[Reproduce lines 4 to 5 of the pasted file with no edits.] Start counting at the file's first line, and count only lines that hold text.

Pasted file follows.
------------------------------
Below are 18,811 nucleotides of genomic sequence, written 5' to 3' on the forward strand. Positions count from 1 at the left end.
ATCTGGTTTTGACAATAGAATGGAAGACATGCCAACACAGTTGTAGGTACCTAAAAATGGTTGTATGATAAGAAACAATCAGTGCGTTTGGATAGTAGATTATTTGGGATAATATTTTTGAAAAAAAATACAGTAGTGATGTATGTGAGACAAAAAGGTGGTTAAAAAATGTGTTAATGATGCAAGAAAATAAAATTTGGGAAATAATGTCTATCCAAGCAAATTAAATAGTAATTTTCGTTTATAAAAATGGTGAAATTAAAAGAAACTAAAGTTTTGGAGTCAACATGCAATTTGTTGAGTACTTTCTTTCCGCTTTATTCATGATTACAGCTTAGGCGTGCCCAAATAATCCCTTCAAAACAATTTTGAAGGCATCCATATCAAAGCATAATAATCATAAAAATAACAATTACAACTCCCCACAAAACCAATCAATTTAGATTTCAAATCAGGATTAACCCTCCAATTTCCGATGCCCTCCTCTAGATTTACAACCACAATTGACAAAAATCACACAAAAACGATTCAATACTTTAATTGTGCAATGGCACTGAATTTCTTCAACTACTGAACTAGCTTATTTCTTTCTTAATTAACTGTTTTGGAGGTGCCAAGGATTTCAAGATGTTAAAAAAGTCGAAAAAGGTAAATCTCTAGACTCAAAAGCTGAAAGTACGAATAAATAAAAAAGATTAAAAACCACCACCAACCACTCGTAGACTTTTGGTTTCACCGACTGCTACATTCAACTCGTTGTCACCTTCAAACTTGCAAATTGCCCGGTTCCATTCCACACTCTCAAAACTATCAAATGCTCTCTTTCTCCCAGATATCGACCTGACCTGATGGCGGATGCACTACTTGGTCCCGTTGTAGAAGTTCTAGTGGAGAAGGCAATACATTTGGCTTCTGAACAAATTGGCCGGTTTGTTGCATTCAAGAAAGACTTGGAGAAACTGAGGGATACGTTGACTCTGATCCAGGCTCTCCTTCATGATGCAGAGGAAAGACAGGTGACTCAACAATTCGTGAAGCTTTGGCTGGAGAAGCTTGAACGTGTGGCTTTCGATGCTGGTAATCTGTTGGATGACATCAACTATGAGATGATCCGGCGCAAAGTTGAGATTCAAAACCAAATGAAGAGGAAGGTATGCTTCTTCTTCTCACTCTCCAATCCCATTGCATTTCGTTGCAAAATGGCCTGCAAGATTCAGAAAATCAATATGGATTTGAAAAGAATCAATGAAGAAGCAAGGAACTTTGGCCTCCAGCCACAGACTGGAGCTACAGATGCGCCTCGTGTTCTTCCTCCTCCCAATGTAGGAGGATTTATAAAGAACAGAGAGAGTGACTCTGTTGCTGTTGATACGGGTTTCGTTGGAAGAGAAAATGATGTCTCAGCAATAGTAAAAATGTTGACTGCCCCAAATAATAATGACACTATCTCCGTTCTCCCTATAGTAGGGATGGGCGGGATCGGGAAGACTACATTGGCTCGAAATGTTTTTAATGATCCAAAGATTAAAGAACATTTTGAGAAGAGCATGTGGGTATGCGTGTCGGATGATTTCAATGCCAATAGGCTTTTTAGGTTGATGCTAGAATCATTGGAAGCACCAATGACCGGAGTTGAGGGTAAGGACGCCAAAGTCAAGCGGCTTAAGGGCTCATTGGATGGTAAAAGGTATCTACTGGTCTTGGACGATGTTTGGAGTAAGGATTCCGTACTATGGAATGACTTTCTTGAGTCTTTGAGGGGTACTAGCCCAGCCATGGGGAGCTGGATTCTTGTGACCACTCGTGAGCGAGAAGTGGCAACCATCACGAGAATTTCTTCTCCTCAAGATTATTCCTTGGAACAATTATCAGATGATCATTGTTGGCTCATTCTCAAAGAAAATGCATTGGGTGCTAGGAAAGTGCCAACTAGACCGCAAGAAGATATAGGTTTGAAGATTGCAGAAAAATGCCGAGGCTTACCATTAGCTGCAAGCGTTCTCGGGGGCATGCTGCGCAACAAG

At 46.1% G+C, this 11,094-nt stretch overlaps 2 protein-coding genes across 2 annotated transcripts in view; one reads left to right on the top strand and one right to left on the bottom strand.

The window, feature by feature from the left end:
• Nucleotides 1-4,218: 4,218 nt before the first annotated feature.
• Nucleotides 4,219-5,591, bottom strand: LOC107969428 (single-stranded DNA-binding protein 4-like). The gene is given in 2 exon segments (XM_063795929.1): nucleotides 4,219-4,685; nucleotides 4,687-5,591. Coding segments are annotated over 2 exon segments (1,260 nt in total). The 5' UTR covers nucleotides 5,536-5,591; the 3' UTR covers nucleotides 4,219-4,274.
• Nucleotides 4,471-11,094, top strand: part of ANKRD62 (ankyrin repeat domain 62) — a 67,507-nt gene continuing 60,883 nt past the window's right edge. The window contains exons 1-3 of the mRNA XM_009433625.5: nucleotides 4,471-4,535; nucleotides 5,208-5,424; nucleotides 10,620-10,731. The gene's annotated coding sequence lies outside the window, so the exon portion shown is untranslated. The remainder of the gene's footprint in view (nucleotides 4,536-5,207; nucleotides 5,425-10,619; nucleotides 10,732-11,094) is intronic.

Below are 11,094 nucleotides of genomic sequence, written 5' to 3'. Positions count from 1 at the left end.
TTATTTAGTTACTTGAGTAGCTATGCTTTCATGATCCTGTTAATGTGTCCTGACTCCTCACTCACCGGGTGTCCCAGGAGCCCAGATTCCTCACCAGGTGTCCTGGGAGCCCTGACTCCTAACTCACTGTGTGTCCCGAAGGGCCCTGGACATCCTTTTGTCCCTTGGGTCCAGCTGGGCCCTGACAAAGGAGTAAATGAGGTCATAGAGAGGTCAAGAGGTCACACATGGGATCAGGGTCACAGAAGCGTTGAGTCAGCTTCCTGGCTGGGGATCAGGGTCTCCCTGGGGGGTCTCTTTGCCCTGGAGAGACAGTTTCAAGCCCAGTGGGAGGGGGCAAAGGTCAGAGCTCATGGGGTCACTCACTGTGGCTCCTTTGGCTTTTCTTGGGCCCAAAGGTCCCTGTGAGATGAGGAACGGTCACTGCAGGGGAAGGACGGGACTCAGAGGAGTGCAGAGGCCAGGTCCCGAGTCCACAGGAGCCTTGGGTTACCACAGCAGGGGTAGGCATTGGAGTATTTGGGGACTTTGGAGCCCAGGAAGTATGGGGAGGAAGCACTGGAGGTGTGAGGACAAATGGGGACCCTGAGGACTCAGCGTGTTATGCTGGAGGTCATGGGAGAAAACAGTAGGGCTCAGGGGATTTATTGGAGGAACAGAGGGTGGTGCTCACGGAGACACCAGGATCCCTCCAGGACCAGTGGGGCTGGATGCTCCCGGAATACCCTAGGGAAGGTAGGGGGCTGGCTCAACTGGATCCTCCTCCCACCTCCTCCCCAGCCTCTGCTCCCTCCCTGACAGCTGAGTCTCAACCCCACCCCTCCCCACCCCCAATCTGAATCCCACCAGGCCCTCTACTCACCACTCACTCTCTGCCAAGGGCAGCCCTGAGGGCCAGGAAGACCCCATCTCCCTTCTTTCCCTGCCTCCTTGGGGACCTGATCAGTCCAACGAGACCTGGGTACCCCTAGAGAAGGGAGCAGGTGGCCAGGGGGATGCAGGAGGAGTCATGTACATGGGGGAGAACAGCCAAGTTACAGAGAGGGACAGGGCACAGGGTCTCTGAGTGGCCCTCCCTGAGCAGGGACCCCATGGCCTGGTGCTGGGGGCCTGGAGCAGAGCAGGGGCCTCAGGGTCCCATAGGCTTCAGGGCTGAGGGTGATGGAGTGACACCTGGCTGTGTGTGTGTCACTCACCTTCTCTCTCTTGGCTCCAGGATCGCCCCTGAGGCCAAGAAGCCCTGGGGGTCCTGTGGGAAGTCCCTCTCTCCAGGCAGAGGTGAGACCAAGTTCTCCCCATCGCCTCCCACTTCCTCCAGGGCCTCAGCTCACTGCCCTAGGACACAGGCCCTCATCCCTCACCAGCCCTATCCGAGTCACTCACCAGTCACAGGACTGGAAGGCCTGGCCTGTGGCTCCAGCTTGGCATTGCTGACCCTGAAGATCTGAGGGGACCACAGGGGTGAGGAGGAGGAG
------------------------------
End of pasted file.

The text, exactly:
The window, feature by feature from the left end:
• Nucleotides 1-4,218: 4,218 nt before the first annotated feature.